Friday, August 31, 2012

William Parker, Centering, Unreleased Early Recordings 1976-1987

Box sets can go a number of ways. For years the typical set contained all released material by an artist on a label plus a number of "bonus tracks," unreleased numbers and/or alternate takes. That was and is fine if you are a devotee of the artist, must have it all, and don't mind paying. Otherwise it can be a lot of money if all you really wanted were those few extra tracks.

Of course there are box sets of other sorts. Today's set is that. William Parker's Centering (No Business CD 42-47), as the subtitle makes clear, is composed entirely of Unreleased Early Recordings 1976-1987. It's six CDs in all, with booklet and attractive slipcase.

What makes all that important? It's William Parker the superb bassist, jazz composer and bandleader at his very best. It's avant "jazz," free expression, new music in quite decent sound quality, covering some of Maestro Parker's significant associations and performances in and around New York during the period. It is an ear opener.

First I need to give you a rundown of who does what and when. There are some fine duos and trios from the early period--with Daniel Carter, with Charles Gayle, and a trio with John Hagen and Arthur Williams. There is a lot of music from the Centering Dance Music Ensemble with David S. Ware and Denis Charles (that for the performance included Patricia Nicholson's dancing). That's one of my favorites of the set, but there are many high points to be heard.

Then there are the mid-to-large ensembles: a vocal trio of Ellen Christi, Brenda Bakr and Lisa Sokolov with Parker on bass and Rashid Bakr on drums. From there, the Big Moon Ensemble octet of Jemeel Moondoc, Carter, Williams, Roy Campbell Jr., Parker, Jay Oliver, Charles and Rashid Bakr. There's the music for dance with a Septet including Billy Bang and Ellen Christi. Finally there's the full blown Centering Big Band for a full disk. That's Carter, Moondoc, Ricardo Strobert, Ware, Charles Tyler, Raphe Malik, Campbell, Alex Lodico, Masahiko Kono, Zen Matsura, Sokolov, Christi and of course Parker himself.

The point of the rundown is to show the wide variety of groupings and the presence of lots of avant masters.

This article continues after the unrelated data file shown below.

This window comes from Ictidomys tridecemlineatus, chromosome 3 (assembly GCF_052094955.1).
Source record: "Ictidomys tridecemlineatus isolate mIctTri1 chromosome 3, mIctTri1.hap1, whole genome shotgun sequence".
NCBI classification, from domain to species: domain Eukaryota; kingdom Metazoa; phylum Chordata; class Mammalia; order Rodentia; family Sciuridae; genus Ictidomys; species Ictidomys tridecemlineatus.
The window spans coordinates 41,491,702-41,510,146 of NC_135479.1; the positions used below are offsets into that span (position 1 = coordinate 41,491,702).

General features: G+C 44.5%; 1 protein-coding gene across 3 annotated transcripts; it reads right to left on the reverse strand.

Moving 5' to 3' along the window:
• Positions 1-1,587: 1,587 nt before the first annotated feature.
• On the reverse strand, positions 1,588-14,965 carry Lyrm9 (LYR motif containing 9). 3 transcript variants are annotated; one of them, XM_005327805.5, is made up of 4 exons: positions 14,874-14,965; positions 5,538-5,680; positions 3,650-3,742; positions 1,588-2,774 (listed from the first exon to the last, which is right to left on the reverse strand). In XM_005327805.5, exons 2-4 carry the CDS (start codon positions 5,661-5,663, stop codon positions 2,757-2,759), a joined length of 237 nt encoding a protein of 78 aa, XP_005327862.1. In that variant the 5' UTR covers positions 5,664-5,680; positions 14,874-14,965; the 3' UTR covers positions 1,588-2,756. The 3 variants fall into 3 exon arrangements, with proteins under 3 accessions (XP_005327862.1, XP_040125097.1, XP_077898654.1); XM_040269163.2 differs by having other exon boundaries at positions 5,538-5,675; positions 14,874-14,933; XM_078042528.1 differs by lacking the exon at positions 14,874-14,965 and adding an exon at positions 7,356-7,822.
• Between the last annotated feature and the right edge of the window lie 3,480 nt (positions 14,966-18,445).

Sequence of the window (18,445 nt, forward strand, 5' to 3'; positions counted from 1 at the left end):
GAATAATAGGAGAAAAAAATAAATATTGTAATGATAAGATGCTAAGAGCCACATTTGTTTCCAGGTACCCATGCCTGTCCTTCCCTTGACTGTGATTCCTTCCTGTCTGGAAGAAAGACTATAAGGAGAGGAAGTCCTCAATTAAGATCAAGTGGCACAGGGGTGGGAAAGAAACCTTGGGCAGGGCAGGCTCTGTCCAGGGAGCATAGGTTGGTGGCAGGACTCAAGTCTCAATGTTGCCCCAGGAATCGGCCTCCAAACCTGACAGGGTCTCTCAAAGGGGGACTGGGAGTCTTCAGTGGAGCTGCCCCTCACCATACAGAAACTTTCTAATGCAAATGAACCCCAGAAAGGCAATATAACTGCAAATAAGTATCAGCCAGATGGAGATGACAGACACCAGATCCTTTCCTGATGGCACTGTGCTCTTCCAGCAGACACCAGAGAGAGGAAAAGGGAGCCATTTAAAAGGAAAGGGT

In the end, after hearing this entire set several times (and I will surely be listening much more), I am left with a deep sense of the importance of William Parker's music on the scene in those days. He became increasingly widely known as an avant bassist of the very highest tier, sure, but as is clear from these recordings, he was an important force on the scene as band leader and composer-conceptualist as well.

There is a rather huge amount of great music in the set. Yes, there are some free blow-outs of a high order, with Carter and Gayle, and the trio of Ware, Parker, and Charles really moves along.

The mid-to-large ensembles and the vocal-oriented sounds show us a complex music that surely is free in many ways. But there are some great writing and blowing frameworks too, and all of it hangs together very well.

Space and time don't permit me to comment at length on each cut, six FULL disks worth, but I am left after hearing the set in some ways a changed man. I mean that I am very, very impressed with this music. It puts his early years in a very significant light. He was making important music then, as now. And the music of the set is endlessly rewarding to hear. A treasure trove is what it is, something that will delight, stimulate and enthrall anyone with an interest in and love of the new in improvised music. Highly recommended.

Thursday, August 30, 2012

Michael Bisio Matthew Shipp Duo, Floating Ice

Not everybody can be at the top. Among the very best of the improvisers today. The most creative and inventive. The most consistent. Michael Bisio, acoustic bass, and Matthew Shipp, piano, belong to the group of those very few, special players active in avant improvisational music, what is often called "free jazz." But the category doesn't mean anything when they play. Because they are playing what they hear and feel, not "category music." They have been playing together in a trio with drummer Whit Dickey for a couple of years now, isn't it? And now they pair down to a duo for some adventurous music on the about-to-be-released Floating Ice (Relative Pitch 1005).

It's the two of them thrusting the music forward as they continue to bring the history of the style to bear as reference and jumping off points. So you'll hear some themes that bounce and bop like Monk meets Nichols, references to the ragtime era, and other pre-epochal glances.

And throughout this disk, as is apparent in all they do lately, there is improvising of high originality. Michael is a thoughtful bass tornado whether playing pizzicato or arco, and brings deep feeling and deeply charged energy into the mix. He plays lines that you don't expect, pretty much all the time. Matthew is a lickless pianist. He creates out of a large imaginative palette of musical sounds and he virtually plays what he hears one-on-one with the imagination of it. So you hear him in all his immediacy, in all his various creative moods and channelings of the music and what it means to him.